Two years ago, a lifetime in the legal economy, Professor Bainbridge asked if the law was a "mature" industry:
If law in fact is a mature industry, we face a problem of systemic oversupply. The rate at which demand for new lawyers grows has permanently leveled off. Economic recovery will help, but it will not change the fundamental structural changes in the market for lawyers.
The Prof believes "we have been growing the number of law schools as though the demand for lawyers would permanently continue to experience exponential growth..." He thinks we should close the bottom third. Of course that will never happen - law schools are money makers. The fact that all law schools today are facing their own jobless graduates is of no moment.
When I began law school in Florida 18 years ago, there were 6 law schools. Now there are eleven. That's a new law school in one state in about every 3 1/2 years.
But say there are too many lawyers and you'll get two answers - "there's always room for good new lawyers," and "of course you'll say that now that you're a lawyer."
There are too many lawyers. More importantly, there are too many new lawyers and law students that have no idea why they went to law school. It wasn't to become an advocate, per se, it was to get a good paying job.
Society is much to blame. The reason a high school diploma today is worthless is because we now encourage everyone to go to college. I know some plumbers and electricians that do pretty well financially, but we no longer encourage high school students to learn trades. A sociology degree that leads to nothing is more important. Now that we encourage everyone to go to college, a college degree is worthless. Used to be an MBA was impressive - that was until everyone was getting an MBA on the weekends.
Now it's law.
More lawyers don't create more cases - and don't talk to me about the "frivolous" law suits - those are just cases with which you don't agree. More family lawyers don't create more divorce. More criminal lawyers don't create more arrests. More lawyers just create competition between more lawyers. We eat our own. Competition just makes legal services cheaper (which is not necessarily the same as "affordable.") Nothing wrong with cheap quality, as long as both exist, and they rarely do. You normally get one or the other - cheap, or quality. Sometimes you get lucky. Sometimes.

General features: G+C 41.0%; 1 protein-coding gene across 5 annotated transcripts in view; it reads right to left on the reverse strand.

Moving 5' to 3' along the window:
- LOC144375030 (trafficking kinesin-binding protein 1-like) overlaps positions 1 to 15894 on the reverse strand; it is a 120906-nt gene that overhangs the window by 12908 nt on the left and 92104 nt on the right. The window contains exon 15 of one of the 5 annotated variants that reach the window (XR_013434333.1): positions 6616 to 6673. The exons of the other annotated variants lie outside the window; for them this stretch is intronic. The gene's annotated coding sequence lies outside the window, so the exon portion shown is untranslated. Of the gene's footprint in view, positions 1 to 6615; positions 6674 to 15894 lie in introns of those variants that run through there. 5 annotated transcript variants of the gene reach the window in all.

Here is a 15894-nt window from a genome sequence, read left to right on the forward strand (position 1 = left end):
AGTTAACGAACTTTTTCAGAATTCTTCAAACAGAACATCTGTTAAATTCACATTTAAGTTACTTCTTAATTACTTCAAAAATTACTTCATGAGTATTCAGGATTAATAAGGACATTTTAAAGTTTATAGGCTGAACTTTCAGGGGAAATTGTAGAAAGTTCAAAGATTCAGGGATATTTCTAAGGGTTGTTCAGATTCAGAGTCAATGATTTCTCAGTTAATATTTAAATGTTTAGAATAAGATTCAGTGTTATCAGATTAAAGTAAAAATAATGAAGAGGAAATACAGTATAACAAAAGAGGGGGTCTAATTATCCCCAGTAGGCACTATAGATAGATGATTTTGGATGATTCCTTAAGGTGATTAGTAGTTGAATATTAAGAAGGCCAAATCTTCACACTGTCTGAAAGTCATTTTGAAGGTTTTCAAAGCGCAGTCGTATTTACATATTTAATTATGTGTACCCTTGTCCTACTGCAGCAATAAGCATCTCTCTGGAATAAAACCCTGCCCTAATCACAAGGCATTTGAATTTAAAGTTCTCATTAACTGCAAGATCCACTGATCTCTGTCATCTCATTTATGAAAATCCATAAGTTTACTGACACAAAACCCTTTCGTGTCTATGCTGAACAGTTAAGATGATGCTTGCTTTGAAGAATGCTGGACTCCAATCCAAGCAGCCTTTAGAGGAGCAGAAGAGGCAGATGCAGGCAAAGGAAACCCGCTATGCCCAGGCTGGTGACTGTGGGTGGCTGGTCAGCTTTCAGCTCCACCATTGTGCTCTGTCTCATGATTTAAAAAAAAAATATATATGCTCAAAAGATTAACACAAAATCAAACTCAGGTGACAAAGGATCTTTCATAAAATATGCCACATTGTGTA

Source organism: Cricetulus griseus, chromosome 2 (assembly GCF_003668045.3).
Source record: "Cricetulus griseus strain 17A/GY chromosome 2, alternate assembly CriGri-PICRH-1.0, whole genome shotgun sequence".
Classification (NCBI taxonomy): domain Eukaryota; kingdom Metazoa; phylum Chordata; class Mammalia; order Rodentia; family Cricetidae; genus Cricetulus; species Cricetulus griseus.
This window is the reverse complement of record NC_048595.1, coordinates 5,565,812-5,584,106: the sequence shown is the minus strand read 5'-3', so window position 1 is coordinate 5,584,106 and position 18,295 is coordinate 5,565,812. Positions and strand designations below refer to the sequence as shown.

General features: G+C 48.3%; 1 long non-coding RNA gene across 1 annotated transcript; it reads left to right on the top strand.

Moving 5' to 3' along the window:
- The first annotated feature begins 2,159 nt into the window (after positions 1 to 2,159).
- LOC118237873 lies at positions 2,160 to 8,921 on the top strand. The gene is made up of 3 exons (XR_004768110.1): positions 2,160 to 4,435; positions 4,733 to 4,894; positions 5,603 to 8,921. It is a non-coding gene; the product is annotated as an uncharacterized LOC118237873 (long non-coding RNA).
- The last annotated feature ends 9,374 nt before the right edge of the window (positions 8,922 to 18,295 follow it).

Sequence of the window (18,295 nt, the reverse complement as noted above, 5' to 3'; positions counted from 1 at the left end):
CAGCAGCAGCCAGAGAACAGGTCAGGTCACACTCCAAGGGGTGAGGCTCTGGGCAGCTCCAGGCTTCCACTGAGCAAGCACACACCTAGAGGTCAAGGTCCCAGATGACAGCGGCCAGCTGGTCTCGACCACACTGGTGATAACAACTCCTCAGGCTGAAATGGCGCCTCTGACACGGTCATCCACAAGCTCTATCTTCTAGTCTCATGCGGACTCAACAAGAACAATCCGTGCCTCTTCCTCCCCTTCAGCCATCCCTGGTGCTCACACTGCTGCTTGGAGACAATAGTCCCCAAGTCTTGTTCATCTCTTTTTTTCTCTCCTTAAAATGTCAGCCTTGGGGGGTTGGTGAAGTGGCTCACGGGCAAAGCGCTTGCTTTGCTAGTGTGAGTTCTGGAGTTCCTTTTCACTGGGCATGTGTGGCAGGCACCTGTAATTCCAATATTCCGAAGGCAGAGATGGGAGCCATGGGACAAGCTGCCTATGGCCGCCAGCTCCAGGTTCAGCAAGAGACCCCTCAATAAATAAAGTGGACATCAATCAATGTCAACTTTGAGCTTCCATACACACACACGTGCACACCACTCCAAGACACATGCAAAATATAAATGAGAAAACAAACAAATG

In today's economy, getting lucky with legal services is often all that matters. A client buys a will on-line and hopes it works. Of course they'll only know if there is a message left for them at the pearly gates. In my world, there's some new kids on the block charging 20% of what I charge. Are they good, quality, experienced lawyers? Does it matter? Yes, to some it matters. To most, it doesn't. People will always say that if they needed a lawyer, they would seek out the best and find a way to hire that lawyer. Those are people who are not typically clients. Remember, most people never need a lawyer, and if they do, it's usually for a transaction like a house sale, will, or divorce. Most people have a number in mind, and whichever lawyer they meet, or talk to, or email with, that says that number, is hired.
As the economy worsens, and yes, it's worsening, struggling lawyers will have to make a choice - lower your fees to the point where the increase in clients is borderline unmanagable, take on matters for which you have no experience, or get out and find another way to make money. Hopefully by now most graduates are over the theory that going into massive debt in law school entitled them to a six-figure job. It ain't happening. Not for a while.
I've said before here that the good part of this recession is that lawyers who never wanted to be lawyers will get out. Would you want to go to a doctor who was just in it for the money? If you were here to make money and you're not - making money, you won't stay. Even those that are here because they wanted to be lawyers are getting out. Families have to be fed, mortgages have to be paid, Starbucks coffee and new iPhones have to be paid for.
The other good thing about this recession is that lawyers and law students are being forced to ask a complicated question about their venture into this profession.
Located in Miami, Florida, Brian Tannebaum practices Bar Admission and Discipline and Criminal Defense. He is the author of I Got A Bar Complaint.